There are so many ways you can get creative and personalize these sweet little nordic guys.

Add legs, make a lady gnome with braids, pom poms on top of the hats, fur around the mitten/sleeve area, endless color combinations!

Looks like I might be making more;-)

My daughter and I are trying to decide on names for ours.

She determined “Schlotzsky” might be fitting for the plump guy with the mittens on the right. We were hungry when doing this project;-)

Swedish Christmas gnomes in red and black surrounded by white fur.

My initial inspiration: Swedish gnome on left

Two diy gnomes with red clothing and gray craft fur.

The sock gnomes with hats in a cone shape and pompom noses (made from socks, not pieces of yarn, although that would be easy too!):

Close up of diy gnomes sitting on display table.

Sock gnomes on stand and simple sew version of Christmas gnome on right:

christmas gnomes with mongolian fur beards.

The craft fur is SO cute with the wood bead nose! If you have fabric scraps you could get started with your gnome today.

Do you love Christmas Gnomes? Leave a comment below and tell me!

If you love this little guy, I have several other holiday gnome options for you.

A girl gnome for a fun Valentine, a cute gnome ornament, and more. If you are not ready to make gnomes, I also have options for gnomes you can buy.

Yield: 1 sock gnome

Christmas Gnomes: How to Make Gnomes

How to make a stuffed gnome.

Follow these step-by-step instructions to make DIY Christmas gnomes using a sock. For a slightly more advanced tutorial that requires sewing, see the accompanying post.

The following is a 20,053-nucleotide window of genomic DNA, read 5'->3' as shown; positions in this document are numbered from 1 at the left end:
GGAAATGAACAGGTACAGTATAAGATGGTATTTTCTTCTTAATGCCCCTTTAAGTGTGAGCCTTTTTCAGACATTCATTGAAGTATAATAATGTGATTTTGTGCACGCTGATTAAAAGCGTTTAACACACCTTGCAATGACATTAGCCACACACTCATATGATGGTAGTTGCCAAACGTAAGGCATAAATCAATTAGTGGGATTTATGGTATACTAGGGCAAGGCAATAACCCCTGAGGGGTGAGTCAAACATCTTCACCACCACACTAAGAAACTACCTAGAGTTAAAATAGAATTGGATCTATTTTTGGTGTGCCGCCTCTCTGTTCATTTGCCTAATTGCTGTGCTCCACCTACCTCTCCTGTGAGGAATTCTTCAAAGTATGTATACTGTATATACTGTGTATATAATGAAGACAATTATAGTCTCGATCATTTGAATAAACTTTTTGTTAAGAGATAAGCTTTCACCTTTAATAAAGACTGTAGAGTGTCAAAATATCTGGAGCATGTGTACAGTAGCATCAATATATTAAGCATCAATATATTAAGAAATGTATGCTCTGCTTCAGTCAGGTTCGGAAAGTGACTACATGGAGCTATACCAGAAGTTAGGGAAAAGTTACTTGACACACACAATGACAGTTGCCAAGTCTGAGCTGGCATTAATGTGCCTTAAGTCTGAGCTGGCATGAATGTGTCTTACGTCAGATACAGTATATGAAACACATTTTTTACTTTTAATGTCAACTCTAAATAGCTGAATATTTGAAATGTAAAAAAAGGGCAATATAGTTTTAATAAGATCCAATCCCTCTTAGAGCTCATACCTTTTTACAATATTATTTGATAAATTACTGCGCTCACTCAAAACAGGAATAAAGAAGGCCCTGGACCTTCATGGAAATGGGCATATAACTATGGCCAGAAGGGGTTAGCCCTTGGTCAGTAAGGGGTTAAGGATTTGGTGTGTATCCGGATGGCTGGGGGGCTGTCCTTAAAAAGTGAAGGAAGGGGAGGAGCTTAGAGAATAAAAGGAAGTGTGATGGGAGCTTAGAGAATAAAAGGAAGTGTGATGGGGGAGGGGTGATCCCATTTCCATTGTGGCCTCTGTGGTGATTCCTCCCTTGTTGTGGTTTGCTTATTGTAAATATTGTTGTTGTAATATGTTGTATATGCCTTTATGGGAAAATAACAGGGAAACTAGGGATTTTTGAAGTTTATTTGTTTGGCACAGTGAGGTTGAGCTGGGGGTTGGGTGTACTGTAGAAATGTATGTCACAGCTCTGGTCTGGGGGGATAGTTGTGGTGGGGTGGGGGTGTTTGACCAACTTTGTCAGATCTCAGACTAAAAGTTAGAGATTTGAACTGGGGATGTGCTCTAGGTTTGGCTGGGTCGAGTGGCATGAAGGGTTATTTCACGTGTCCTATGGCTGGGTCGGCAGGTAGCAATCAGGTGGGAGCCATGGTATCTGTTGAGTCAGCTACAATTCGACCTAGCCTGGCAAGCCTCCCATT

Active Time 30 minutes
Total Time 30 minutes
Difficulty Easy
Estimated Cost $10


  • Material for hat such as felt
  • Plain, old sock to hold rice
  • Fuzzy socks for body
  • Stuffing for bulk in body
  • Mongolian/faux fur fabric
  • Rubber bands
  • Rice
  • Optional - wooden bead for nose


  • Hot glue gun/hot glue
  • Scissors


  1. Fill plain sock with rice and close top of sock with rubber band.
  2. Cover plain sock with fuzzy sock.
  3. Glue wooden bead for nose.
  4. Make the gnome beard. Use a razor blade or scissors to cut faux fur.
  5. Hot glue beard to gnome.
  6. Make a DIY gnome hat from flannel or felt. Cut in shape of a triangle and carefully hot glue edges. For something a little extra, add a pom pom to top of gnome hat.


For more details, see indepth tutorial in blog post.

Don’t forget to PIN THIS to your favorite Christmas Pinterest board for later

Christmas gnomes lined up against wall.

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  1. LOVE THEM!! Exactly what I have been looking for. Funny thing, I had been thinking how to create one so went to Jo Ann and purchased what I thought I would need and I have everything. Even looked at the plaid you made one from but chose a Nordic design.
    Thanks so much

  2. These are darling. I actually bought 3 of them last year but they fell victim to an exuberant puppy. All were trashed! This year the pup is now slightly less exuberant and I can replace with my own version. Thank you!

  3. I love my new gnome friends! I made them for my daughter and now I have to make more! Gnomes for everyone!

  4. I loved this Tutorial. It is so informative and easy to understand. I will definitely be trying the first one as I can’t sew. They are so cute. I love the nose made from the heel of the sock, such a good idea. Thank you for the easy-to-follow images and instructions. Merry Christmas from Ireland.

  5. I absolutely love these gnomes! Pinning and adding to my Christmas round up for the challenge. 🙂

  6. These are just adorable! I will be following this tutorial to make some. I’m so glad you have no sew directions. They just make me smile.